Pittsburgh Poison Center Is Terrorism Response Leader

Kate Traynor

If disaster strikes southwestern Pennsylvania, the Pittsburgh Poison Center at Children's Hospital of Pittsburgh is ready to aid in the recovery effort.

Edward P. Krenzelok, professor of pharmacy and pediatrics at the University of Pittsburgh and director of the poison control center, said that the center was involved in disaster-response planning well before the September 11, 2001, terrorist attacks.

The poison center in 1998 was part of the newly formed Pennsylvania Region 13 Working Group, which was convened by emergency-response managers from a dozen counties and the city of Pittsburgh to develop a cooperative approach to responding to terrorist attacks. A 13th county joined the group in 1999. Region 13's approach to counterterrorism has earned national praise and serves as a model for counterterrorism planning.

Today, Pennsylvania has nine regional counterterrorism task forces encompassing the entire state, with Region 13—now called the Southwestern Pennsylvania Emergency Response Group—responsible for its original territory.

Should a biological or chemical attack occur, Krenzelok said, a major role for the Pittsburgh Poison Center will be to manage "the regional cache of medications for first responders." He said the cache is designed to "help get through the initial period of time" before medications from the Strategic National Stockpile become available at the scene of the disaster.

"In southwestern Pennsylvania," Krenzelok said, "we actually contracted with a wholesale drug supplier to have our drugs in a cache. We paid for them, and they are rotated through [the wholesaler's] regular stocks. . . . So our drugs will never expire."

Krenzelok noted that "other places in the country now have used the model that was developed here" to create and manage their own drug stockpiles.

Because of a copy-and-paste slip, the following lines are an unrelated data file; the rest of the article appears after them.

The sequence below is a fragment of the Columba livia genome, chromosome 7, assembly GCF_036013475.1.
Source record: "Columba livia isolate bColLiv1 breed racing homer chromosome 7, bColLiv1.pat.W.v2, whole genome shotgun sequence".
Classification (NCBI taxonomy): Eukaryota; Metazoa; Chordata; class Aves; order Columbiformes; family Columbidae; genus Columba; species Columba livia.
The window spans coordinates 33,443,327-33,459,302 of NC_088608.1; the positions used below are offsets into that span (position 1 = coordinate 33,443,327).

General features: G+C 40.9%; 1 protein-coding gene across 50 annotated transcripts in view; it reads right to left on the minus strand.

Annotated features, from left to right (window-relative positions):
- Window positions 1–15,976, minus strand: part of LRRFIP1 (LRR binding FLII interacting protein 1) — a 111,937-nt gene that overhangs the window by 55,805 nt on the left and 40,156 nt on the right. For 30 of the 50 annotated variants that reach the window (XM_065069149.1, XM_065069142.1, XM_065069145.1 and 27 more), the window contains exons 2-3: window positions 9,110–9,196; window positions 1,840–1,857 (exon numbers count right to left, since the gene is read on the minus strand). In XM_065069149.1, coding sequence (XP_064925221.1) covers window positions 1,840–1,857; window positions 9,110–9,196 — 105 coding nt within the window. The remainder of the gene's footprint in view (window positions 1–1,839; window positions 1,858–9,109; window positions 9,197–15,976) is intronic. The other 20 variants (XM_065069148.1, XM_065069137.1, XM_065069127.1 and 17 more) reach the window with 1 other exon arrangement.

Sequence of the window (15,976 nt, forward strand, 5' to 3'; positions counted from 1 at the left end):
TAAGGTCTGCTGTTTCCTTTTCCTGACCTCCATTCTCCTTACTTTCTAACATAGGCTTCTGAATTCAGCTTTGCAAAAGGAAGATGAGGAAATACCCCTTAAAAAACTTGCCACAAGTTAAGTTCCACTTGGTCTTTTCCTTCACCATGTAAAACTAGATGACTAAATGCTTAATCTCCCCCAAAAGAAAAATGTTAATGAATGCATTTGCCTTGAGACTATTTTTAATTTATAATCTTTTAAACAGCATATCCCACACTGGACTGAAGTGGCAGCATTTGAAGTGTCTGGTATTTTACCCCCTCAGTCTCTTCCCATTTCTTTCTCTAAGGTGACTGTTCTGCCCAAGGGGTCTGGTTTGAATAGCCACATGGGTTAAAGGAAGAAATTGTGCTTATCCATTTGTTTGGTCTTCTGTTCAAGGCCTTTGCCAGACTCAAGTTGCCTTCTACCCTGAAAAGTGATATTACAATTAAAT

After a biological or chemical attack, the poison control center would also disseminate information on managing exposures to biological or chemical agents and could collect surveillance data to help guide emergency responders.

"In a time of crisis, I think the poison center is a place that can be a resource to pharmacies, to emergency departments, to a lot of people," Krenzelok said. "We can answer the questions, and we can give direction and help them out with understanding" exposure-related issues.

Manning the phones. Even when times are tranquil, the poison control center is a hub of activity. The center serves about 6 million state residents, providing general information about poisons as well as postexposure advice.

Krenzelok said the center operates 24 hours a day and typically gets "about 300 calls a day," or well over 100,000 calls annually.

During the 2001 anthrax attacks, Krenzelok said, "we were receiving, on some days, in excess of 60 extra calls a day just dealing with anthrax."

"Everybody was finding white powder on everything," Krenzelok recalled. "There had always been white powder there, but all of the sudden they recognized it and thought it was anthrax, whether it was on a roll of toilet paper, or in some packing material, or in a prescription" bottle.

Krenzelok said the anthrax attacks rattled health professionals as well as the general public. Part of the poison center's role, he said, was to "demystify" the risks and convey to callers that "chances are, this is not an anthrax exposure, [but] this is what you should do if you think that it is."

He said that other poison centers in the country should incorporate terrorism-response planning into their activities.